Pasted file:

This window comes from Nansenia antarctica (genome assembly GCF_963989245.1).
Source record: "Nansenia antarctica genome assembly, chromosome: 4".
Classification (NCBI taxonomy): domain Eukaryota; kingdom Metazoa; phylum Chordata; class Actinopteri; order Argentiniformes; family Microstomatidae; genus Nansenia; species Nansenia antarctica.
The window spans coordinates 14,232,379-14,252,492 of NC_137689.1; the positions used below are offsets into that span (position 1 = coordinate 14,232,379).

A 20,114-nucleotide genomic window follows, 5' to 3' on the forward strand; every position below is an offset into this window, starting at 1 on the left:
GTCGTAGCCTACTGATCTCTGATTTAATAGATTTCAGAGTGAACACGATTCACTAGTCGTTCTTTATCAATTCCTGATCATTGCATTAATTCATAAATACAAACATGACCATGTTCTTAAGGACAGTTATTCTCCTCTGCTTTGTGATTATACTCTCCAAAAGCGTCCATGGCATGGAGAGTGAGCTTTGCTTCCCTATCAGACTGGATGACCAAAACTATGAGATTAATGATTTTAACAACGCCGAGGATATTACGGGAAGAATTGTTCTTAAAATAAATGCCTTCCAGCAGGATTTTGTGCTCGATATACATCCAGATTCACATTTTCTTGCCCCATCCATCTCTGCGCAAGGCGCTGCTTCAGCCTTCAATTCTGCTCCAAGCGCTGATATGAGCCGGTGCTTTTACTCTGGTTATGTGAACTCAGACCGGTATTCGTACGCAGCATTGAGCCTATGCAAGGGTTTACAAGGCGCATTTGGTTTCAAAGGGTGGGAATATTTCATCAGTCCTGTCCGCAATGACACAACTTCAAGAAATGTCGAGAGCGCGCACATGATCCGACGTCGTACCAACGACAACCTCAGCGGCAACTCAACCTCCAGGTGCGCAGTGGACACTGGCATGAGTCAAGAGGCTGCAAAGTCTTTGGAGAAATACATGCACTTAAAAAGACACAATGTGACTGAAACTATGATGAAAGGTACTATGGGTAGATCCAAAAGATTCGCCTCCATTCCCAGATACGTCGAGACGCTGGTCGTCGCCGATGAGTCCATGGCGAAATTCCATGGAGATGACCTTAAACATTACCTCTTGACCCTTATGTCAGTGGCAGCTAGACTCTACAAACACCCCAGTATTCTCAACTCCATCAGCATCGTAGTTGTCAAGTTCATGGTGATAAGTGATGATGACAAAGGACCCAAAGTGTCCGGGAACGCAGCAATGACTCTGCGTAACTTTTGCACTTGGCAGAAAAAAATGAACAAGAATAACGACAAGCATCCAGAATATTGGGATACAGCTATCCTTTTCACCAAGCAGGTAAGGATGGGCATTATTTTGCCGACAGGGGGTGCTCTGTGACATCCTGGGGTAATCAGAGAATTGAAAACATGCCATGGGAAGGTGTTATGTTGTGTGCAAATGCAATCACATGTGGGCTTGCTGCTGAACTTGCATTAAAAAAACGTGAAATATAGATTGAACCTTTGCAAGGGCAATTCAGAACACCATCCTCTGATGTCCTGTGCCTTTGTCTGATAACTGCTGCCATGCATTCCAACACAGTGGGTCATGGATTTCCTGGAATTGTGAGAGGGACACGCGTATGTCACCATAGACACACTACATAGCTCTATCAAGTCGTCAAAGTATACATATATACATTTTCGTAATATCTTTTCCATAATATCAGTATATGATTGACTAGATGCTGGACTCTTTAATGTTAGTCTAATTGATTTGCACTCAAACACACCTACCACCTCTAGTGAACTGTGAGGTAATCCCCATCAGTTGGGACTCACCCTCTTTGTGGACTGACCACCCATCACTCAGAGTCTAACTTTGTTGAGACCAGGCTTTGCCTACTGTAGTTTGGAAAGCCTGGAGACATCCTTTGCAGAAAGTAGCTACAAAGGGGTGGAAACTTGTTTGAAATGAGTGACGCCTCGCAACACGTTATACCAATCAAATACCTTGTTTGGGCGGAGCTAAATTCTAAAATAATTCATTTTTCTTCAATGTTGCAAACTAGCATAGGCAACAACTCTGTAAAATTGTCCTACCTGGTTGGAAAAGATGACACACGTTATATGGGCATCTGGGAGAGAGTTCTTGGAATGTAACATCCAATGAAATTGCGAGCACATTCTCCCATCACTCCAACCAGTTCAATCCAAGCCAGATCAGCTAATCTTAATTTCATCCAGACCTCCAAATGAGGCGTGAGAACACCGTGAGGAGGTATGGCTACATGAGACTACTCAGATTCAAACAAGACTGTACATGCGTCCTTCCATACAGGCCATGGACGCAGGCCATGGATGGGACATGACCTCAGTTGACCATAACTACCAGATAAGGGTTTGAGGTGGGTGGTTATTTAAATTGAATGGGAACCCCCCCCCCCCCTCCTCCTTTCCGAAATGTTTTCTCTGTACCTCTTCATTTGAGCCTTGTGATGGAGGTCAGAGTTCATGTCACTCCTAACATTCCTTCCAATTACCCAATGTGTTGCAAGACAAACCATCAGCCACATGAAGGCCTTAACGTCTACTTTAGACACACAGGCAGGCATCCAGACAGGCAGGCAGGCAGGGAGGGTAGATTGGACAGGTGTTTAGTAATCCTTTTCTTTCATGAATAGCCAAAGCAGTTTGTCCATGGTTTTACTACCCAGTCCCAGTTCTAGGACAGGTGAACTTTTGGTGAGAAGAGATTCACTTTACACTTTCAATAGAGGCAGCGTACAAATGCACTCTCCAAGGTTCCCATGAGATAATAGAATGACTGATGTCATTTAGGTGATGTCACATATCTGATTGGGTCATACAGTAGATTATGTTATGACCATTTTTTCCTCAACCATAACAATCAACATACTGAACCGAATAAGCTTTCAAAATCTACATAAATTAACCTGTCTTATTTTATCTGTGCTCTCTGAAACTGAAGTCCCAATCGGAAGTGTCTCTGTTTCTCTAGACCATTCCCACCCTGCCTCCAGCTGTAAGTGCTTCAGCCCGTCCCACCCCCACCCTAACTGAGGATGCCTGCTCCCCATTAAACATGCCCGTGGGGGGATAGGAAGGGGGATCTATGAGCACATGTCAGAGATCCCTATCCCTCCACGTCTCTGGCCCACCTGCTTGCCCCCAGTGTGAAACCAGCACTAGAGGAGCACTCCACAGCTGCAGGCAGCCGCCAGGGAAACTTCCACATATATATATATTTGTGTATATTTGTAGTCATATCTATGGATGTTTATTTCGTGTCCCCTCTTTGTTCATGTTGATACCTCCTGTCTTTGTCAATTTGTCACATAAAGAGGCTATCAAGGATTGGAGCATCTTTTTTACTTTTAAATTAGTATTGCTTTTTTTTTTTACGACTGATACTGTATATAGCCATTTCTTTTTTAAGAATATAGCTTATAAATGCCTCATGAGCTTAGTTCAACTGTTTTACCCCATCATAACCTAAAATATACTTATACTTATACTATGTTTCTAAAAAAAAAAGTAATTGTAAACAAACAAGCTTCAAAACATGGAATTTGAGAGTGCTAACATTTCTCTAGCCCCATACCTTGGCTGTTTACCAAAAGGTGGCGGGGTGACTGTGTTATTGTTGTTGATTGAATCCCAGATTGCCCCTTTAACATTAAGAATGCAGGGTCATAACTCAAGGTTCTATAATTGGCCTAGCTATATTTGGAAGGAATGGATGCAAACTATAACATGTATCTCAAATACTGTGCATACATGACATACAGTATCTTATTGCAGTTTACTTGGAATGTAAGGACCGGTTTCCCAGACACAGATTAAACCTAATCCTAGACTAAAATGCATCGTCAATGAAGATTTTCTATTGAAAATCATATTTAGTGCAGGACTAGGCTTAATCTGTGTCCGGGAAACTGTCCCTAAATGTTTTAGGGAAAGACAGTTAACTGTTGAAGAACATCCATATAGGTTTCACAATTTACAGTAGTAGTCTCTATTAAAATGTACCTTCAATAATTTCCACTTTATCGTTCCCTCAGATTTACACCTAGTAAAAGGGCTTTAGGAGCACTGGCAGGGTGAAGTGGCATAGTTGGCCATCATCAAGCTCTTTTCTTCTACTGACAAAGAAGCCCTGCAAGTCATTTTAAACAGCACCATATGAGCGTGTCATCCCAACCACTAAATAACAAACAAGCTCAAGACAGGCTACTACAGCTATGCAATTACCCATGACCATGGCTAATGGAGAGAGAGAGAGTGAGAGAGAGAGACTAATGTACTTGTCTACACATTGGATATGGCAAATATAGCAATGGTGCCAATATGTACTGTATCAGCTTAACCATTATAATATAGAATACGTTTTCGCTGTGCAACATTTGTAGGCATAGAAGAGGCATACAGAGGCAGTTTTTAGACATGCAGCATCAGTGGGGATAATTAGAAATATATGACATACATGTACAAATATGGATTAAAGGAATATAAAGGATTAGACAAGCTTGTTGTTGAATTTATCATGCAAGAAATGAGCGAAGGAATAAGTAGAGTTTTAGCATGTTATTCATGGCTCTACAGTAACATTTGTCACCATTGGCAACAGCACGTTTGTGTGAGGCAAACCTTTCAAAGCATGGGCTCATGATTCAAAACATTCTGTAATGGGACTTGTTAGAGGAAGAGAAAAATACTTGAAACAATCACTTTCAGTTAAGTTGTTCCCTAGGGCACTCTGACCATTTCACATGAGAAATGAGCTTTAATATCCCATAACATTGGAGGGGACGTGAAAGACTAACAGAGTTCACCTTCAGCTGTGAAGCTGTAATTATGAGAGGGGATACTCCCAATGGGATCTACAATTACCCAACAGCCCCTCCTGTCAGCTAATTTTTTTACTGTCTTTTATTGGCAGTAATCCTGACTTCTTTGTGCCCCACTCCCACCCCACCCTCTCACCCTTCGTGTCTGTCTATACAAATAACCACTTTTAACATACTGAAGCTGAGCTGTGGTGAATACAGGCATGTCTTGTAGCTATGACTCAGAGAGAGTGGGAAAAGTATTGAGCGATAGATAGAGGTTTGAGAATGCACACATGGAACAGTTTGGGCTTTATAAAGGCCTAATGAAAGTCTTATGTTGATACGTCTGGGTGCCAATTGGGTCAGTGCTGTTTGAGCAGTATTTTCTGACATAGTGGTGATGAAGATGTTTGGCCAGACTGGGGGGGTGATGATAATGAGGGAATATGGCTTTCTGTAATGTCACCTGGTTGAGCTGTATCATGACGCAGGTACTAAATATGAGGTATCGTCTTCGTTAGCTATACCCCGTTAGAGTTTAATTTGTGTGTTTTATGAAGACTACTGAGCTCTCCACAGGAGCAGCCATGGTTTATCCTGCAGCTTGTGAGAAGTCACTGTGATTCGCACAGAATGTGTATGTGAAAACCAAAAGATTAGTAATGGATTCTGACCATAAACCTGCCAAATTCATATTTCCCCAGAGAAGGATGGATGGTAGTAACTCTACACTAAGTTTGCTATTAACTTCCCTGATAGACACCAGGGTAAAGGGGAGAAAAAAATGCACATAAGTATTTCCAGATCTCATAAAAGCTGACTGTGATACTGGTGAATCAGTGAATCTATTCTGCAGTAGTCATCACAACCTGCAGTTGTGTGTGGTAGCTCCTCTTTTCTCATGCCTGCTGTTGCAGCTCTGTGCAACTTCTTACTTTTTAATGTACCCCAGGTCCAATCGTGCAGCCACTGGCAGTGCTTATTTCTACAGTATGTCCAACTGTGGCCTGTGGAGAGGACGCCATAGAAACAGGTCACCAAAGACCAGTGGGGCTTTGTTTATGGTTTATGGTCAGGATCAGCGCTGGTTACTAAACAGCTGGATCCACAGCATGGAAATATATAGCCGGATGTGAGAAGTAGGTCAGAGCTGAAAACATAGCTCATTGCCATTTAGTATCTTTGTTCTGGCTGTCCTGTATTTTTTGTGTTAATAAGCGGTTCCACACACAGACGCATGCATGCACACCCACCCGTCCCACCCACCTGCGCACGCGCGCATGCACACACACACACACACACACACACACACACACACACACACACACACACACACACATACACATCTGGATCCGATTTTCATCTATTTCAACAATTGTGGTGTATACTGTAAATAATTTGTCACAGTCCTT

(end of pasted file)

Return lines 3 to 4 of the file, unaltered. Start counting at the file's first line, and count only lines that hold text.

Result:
Classification (NCBI taxonomy): domain Eukaryota; kingdom Metazoa; phylum Chordata; class Actinopteri; order Argentiniformes; family Microstomatidae; genus Nansenia; species Nansenia antarctica.
The window spans coordinates 14,232,379-14,252,492 of NC_137689.1; the positions used below are offsets into that span (position 1 = coordinate 14,232,379).